The evolution of pop culture

The evolution of pop culture

Here’s the question: does pop culture change top down, or do people always get what they want/deserve?

Do car companies push a style upon the market, or does the market choose a style?

Can an influencer (like Ellen or the NYT) make a book a mass sensation, or do they merely make a bunch of noise–the market reads and recommends and embraces what it wants …

The question matters because we hand over plenty of money and respect to those that say that they can push something onto the culture. The question matters because when it comes to taking responsibility, those very same people often claim that all they can do is make a small ruckus–it’s the market that gets what it deserves.

Is banal TV banal because viewers demand it or because it’s cheap to make and easy to sell?

Are powerful cars powerful because car guys like to make guzzlers, or does the market insist on them?

Do some newspapers misbehave and cross ethical lines because it’s the only way to survive in a world where consumers are hungry for a no-holds-barred race to the bottom or … you get the idea.

Here’s my thought: both sides are right. Marketers get too much credit but also take too little responsibility.

A portion of the population is very responsive to the latest buzz, the latest big push. Part of the media (the part that wants to reach that market) is most likely to write about whatever is being hyped right now, and a fraction of the population is a sucker for what this part of the media is writing about.

But, and it’s a big but, much of the population isn’t even aware of this nonsense. They’re oblivious to the hype machine and the cycle of endless promo.

They are more likely to consume media because “everyone else” is already doing it. They’re following a trial or reading a book or watching a movie because it’s mainstream, safe, approved, the it-moment, etc.

They are more likely to demand a big “American-style” car because they’ve been trained to fit in and to buy what the neighbors think they should buy.

It’s impossible to hype your product to this spot in the middle of the market. You can get it started, sure, but only some (a handful) of the things that are adopted by the early adopters actually move through the curve and reach the middle.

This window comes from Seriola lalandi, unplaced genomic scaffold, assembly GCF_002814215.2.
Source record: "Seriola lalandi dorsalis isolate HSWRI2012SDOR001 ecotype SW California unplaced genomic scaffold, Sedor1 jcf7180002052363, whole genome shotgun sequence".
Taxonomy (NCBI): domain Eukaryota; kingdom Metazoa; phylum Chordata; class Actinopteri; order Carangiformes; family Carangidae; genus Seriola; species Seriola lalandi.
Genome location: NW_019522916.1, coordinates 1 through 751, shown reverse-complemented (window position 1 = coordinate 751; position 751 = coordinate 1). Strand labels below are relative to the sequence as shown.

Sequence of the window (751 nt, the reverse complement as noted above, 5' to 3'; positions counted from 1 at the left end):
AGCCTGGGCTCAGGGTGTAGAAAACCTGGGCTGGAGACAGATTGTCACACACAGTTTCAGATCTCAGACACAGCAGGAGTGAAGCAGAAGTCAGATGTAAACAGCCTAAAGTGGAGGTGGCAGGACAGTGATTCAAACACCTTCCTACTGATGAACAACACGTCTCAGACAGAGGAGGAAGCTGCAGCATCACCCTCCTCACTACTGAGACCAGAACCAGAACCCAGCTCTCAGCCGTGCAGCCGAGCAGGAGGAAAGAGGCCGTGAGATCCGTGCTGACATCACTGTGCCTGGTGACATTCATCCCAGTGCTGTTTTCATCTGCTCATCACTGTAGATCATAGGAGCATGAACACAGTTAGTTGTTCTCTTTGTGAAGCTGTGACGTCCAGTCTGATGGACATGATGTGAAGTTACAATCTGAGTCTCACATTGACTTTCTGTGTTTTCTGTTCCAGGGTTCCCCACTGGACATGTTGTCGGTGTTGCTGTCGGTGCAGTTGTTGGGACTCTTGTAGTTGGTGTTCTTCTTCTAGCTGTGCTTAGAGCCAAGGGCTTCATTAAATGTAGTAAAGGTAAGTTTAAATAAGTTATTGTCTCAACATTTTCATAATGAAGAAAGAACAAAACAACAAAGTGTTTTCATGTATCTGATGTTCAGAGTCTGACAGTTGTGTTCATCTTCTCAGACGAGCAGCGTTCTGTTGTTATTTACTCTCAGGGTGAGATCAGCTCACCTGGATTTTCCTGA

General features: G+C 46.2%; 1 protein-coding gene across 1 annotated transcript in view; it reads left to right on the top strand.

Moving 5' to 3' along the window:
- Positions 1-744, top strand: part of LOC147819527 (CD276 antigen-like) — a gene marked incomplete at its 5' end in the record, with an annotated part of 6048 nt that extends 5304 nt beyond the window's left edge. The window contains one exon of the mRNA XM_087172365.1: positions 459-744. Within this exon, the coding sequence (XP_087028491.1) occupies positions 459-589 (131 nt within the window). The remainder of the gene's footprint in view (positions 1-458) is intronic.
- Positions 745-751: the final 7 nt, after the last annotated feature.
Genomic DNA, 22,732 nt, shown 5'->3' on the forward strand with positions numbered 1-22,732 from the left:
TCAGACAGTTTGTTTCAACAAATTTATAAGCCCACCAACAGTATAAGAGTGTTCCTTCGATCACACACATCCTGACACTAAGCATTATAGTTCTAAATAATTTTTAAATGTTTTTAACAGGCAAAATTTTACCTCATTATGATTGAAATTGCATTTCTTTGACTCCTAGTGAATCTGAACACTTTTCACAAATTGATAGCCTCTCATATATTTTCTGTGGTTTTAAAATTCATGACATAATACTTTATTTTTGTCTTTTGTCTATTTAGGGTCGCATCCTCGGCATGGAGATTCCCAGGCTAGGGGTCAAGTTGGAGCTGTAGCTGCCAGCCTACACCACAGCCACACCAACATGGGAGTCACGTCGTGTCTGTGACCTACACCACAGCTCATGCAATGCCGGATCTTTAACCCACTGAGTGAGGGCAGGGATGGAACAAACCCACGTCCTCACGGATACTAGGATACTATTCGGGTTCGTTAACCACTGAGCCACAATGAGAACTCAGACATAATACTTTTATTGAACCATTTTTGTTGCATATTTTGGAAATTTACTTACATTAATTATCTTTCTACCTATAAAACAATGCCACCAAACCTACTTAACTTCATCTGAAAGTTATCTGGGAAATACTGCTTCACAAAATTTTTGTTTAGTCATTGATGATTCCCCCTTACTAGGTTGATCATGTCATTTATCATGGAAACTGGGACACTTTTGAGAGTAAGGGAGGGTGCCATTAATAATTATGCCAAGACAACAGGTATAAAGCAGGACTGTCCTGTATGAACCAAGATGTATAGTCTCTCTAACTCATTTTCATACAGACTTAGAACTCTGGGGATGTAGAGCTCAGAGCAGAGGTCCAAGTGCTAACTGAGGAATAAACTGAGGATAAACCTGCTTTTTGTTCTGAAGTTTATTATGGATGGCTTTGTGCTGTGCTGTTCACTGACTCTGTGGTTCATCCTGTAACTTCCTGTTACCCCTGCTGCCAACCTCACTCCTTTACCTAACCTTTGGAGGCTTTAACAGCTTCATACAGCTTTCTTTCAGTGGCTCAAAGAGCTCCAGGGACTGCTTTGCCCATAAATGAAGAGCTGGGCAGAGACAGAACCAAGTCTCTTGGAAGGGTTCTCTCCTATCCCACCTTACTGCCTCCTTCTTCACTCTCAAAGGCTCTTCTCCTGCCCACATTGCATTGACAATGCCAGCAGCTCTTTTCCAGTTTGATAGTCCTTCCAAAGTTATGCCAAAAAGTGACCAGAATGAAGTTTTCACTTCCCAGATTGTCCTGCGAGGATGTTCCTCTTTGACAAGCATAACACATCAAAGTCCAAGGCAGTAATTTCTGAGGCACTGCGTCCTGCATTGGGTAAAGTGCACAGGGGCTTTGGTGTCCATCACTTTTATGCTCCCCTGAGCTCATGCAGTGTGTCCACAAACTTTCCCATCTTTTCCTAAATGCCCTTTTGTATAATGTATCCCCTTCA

We love big cars because car guys loved them and loved making them, and early adopter car guys liked to buy them, which set a century-long standard that the rest of the consumers in the market try to emulate.

Every once in a while, in the exception that proves the rule, an idea or product skips the early adopters and seems to magically entrance a different slice (witness the organic and largely hype-free start of Harry Potter). Or consider the very untraditional launch and growth of the Prius… More often than not, though, the hype machine spends itself out and fails.

Authors worry too much about the hype part. We focus too much on the promo, on the article in the Times or the review in the New Yorker. I don’t think publishers are particularly good at helping authors reach those that aren’t looking for them, even if the book is really good.

The amount of luck in the voyage from launch to mass is huge. But it’s certainly true that a product or service the delights the early adopters—delights them enough to turn them into peer-focused salespeople—is the tried and true path to mass success.

Short version: make great stuff, stuff that’s easy or urgent to talk about and that matches a wide but vital worldview. Then share it with people who have given you permission to talk about it.